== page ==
Today I would like to focus my reflection on what happened next. Caught up in their terror in the middle of the storm, the disciples did not recognize Jesus. They thought he was a ghost. He tries to reassure them by telling them that it is him, they need not be afraid—but to no avail! Peter yells towards Jesus and asks him that, if it is truly him, to make him walk on water, like he was doing. Not a problem for Jesus. Peter, all focused on Jesus and without thinking, got out of the boat and started walking on the water. All of a sudden he must have started thinking that this should not be happening. He started thinking of the wind blowing in his face and the huge waves. And he started sinking. Immediately he asks for help. “Lord, save me”, he cries to Jesus. Naturally, Jesus does not let him down.
Storms in our lives are never lacking. It happens from time to time that we find ourselves in situations where we feel overwhelmed. We feel like there is no hope for us, the waves dragging us down. It could be an unexpected accident or illness, a huge family problem, loss of work, an unexplained depression or even a faith crisis. It seems that, in such circumstances, today’s gospel offers us two options. We either focus on ourselves and our problems, or turn our gaze and stretch our hands towards Jesus. The first option inevitably leads us to self-pity and continues to demoralize us, to drag us down. We lose perspective, and we won’t be able to see clearly. Notice how, wrapped in their fears, the disciples could not recognize Jesus. Something very similar happened on the day of the resurrection of Jesus. His close friend Mary of Magdala, focusing on her sorrow and self-pity, could not recognize the risen Lord. She thought he was the gardener!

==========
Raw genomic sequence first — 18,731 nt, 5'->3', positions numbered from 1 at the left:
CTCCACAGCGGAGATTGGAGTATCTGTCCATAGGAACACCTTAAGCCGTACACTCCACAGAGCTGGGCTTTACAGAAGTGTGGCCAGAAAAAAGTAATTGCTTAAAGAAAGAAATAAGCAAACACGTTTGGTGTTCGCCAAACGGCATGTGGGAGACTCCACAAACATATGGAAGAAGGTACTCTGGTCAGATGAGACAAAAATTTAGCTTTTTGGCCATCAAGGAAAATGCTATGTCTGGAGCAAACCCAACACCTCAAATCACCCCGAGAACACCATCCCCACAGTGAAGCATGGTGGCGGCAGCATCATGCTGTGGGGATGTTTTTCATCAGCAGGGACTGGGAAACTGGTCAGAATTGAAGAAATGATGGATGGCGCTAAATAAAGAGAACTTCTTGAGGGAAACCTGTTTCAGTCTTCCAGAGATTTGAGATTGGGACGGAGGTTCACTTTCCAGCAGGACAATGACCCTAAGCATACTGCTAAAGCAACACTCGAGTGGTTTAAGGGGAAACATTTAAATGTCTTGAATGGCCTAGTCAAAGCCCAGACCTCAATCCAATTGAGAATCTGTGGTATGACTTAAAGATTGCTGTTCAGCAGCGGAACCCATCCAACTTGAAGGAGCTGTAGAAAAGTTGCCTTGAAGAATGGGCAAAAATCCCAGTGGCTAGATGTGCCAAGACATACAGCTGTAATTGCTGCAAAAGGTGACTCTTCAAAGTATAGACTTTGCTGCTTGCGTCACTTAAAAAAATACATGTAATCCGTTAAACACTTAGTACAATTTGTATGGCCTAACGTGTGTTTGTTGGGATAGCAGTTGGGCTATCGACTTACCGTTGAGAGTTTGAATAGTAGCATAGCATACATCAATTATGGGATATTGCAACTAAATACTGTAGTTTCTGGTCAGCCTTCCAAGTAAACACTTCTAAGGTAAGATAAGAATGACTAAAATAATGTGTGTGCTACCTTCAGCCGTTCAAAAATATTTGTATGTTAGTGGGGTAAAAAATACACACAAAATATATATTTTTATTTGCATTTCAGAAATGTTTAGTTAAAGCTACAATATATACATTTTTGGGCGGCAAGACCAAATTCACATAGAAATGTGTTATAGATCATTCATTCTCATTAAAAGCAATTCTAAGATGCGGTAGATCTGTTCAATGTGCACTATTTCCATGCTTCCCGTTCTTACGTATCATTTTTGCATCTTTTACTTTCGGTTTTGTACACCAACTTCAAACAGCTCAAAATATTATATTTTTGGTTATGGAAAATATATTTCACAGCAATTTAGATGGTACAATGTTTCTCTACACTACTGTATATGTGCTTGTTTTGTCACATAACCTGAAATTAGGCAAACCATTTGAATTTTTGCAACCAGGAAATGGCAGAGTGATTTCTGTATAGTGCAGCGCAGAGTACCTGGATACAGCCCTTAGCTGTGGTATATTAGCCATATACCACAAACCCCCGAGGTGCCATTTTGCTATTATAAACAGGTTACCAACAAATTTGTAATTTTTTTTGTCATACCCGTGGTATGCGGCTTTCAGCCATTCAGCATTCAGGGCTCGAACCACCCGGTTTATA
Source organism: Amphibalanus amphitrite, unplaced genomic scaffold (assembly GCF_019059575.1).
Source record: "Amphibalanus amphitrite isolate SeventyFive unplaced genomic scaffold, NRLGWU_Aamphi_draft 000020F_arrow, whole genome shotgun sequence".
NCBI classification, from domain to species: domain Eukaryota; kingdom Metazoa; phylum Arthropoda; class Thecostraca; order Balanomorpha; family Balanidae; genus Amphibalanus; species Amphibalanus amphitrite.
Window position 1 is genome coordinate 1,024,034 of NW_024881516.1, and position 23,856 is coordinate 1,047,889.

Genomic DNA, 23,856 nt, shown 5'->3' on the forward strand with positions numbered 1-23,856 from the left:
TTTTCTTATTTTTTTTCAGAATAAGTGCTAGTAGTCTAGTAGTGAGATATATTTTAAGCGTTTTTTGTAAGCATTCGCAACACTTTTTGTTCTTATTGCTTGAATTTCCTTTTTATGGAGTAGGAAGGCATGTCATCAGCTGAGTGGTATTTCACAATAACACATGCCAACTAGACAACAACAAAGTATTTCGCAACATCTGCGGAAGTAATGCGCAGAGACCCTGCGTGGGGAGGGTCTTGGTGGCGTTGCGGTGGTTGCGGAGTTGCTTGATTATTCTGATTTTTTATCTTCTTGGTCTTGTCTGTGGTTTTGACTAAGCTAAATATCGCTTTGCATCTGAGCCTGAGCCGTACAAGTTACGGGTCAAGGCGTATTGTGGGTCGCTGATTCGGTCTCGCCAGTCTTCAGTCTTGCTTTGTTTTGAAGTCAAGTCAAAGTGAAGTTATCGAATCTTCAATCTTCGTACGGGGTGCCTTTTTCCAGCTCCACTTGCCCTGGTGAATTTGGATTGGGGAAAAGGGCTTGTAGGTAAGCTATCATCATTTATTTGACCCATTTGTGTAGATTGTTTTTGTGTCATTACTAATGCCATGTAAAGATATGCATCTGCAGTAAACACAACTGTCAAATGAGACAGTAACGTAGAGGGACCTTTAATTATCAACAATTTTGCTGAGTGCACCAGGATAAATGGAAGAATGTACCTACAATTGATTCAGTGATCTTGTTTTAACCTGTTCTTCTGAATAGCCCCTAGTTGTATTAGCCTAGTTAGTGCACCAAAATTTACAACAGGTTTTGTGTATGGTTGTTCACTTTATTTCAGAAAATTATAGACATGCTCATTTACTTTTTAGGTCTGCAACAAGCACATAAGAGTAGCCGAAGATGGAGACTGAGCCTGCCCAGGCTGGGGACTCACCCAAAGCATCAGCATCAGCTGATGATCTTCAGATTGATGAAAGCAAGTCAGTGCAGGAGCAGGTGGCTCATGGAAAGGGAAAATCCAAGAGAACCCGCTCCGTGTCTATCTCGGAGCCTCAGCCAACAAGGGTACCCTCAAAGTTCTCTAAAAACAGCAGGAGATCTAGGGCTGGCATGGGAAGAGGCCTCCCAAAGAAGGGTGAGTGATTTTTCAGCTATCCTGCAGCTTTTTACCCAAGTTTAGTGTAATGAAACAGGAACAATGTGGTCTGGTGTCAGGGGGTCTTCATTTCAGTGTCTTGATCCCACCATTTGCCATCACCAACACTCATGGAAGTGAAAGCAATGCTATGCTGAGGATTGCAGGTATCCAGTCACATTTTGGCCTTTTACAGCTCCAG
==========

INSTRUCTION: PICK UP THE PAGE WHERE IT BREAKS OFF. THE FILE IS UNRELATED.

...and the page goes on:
Then we have the beautiful encounter between Jesus and Peter. During those few seconds that Peter was focusing on Jesus, he managed to walk on the waves. Then, as soon as his gaze and attention shifted, he started going down! The waves and the wind were there even when he was walking on the water. What changed was not what was happening around him, but his focus, his center of attention.
Jesus never promised us that, if we followed him we would never have any problems. They are part of everybody’s life. But he did promise that he would never abandon us, that he would never leave us alone. When the disciples found themselves in trouble, he came to their help. And when Peter was drowning, Jesus offered him his hand. That’s how Jesus relates to us. The problem is, do we recognize him? Do we let him in our boat, so that he can calm our waves like he did in the gospel story?
We need to create space and time for Jesus to enter into the boat of our lives. When the prophet Elijah found himself in huge trouble in today’s first reading, he went to the mountain of the Lord to find some comfort. Again, God did not let him down. He did come and visit him, but only in the stillness of sheer silence!
In times of distress let us create these moments of silence, and like Peter cry out, “Lord, save me!”